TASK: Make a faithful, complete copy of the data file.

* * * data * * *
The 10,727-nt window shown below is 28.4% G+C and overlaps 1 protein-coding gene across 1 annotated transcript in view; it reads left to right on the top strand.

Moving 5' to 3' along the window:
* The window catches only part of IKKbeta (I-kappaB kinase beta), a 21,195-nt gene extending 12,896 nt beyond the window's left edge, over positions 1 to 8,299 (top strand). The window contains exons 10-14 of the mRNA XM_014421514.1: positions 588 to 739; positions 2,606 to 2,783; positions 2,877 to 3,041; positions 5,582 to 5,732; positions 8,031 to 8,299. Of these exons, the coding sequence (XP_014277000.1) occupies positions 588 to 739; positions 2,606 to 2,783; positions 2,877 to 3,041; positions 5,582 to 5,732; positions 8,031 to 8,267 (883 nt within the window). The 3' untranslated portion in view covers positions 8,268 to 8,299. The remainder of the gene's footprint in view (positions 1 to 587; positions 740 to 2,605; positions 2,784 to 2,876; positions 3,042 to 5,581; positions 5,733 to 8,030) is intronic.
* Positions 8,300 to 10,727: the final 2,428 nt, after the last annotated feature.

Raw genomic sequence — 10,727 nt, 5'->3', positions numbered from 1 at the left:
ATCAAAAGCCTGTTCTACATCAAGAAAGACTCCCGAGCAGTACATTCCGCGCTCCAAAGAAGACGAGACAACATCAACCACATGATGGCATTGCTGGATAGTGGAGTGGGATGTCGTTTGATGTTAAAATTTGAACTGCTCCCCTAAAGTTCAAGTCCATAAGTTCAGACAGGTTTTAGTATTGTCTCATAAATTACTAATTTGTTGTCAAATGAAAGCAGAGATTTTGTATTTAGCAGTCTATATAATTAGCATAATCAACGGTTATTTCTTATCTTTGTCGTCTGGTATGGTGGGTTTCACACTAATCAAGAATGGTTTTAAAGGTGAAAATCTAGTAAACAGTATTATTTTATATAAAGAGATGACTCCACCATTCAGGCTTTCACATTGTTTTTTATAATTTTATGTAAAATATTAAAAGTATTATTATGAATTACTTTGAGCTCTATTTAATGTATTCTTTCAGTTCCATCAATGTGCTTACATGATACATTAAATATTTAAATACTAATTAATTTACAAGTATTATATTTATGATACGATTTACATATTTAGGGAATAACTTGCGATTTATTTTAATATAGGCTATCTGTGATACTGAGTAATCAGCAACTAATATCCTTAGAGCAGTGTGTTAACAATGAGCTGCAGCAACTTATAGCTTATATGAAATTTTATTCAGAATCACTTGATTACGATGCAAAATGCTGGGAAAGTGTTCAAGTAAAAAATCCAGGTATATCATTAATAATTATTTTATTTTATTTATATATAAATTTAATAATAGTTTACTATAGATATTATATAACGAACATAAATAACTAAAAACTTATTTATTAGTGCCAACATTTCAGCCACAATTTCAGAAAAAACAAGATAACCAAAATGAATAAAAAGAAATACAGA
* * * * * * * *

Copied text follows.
The 10,727-nt window shown below is 28.4% G+C and overlaps 1 protein-coding gene across 1 annotated transcript in view; it reads left to right on the top strand.

Moving 5' to 3' along the window:
* The window catches only part of IKKbeta (I-kappaB kinase beta), a 21,195-nt gene extending 12,896 nt beyond the window's left edge, over positions 1 to 8,299 (top strand). The window contains exons 10-14 of the mRNA XM_014421514.1: positions 588 to 739; positions 2,606 to 2,783; positions 2,877 to 3,041; positions 5,582 to 5,732; positions 8,031 to 8,299. Of these exons, the coding sequence (XP_014277000.1) occupies positions 588 to 739; positions 2,606 to 2,783; positions 2,877 to 3,041; positions 5,582 to 5,732; positions 8,031 to 8,267 (883 nt within the window). The 3' untranslated portion in view covers positions 8,268 to 8,299. The remainder of the gene's footprint in view (positions 1 to 587; positions 740 to 2,605; positions 2,784 to 2,876; positions 3,042 to 5,581; positions 5,733 to 8,030) is intronic.
* Positions 8,300 to 10,727: the final 2,428 nt, after the last annotated feature.

Raw genomic sequence — 10,727 nt, 5'->3', positions numbered from 1 at the left:
ATCAAAAGCCTGTTCTACATCAAGAAAGACTCCCGAGCAGTACATTCCGCGCTCCAAAGAAGACGAGACAACATCAACCACATGATGGCATTGCTGGATAGTGGAGTGGGATGTCGTTTGATGTTAAAATTTGAACTGCTCCCCTAAAGTTCAAGTCCATAAGTTCAGACAGGTTTTAGTATTGTCTCATAAATTACTAATTTGTTGTCAAATGAAAGCAGAGATTTTGTATTTAGCAGTCTATATAATTAGCATAATCAACGGTTATTTCTTATCTTTGTCGTCTGGTATGGTGGGTTTCACACTAATCAAGAATGGTTTTAAAGGTGAAAATCTAGTAAACAGTATTATTTTATATAAAGAGATGACTCCACCATTCAGGCTTTCACATTGTTTTTTATAATTTTATGTAAAATATTAAAAGTATTATTATGAATTACTTTGAGCTCTATTTAATGTATTCTTTCAGTTCCATCAATGTGCTTACATGATACATTAAATATTTAAATACTAATTAATTTACAAGTATTATATTTATGATACGATTTACATATTTAGGGAATAACTTGCGATTTATTTTAATATAGGCTATCTGTGATACTGAGTAATCAGCAACTAATATCCTTAGAGCAGTGTGTTAACAATGAGCTGCAGCAACTTATAGCTTATATGAAATTTTATTCAGAATCACTTGATTACGATGCAAAATGCTGGGAAAGTGTTCAAGTAAAAAATCCAGGTATATCATTAATAATTATTTTATTTTATTTATATATAAATTTAATAATAGTTTACTATAGATATTATATAACGAACATAAATAACTAAAAACTTATTTATTAGTGCCAACATTTCAGCCACAATTTCAGAAAAAACAAGATAACCAAAATGAATAAAAAGAAATACAGA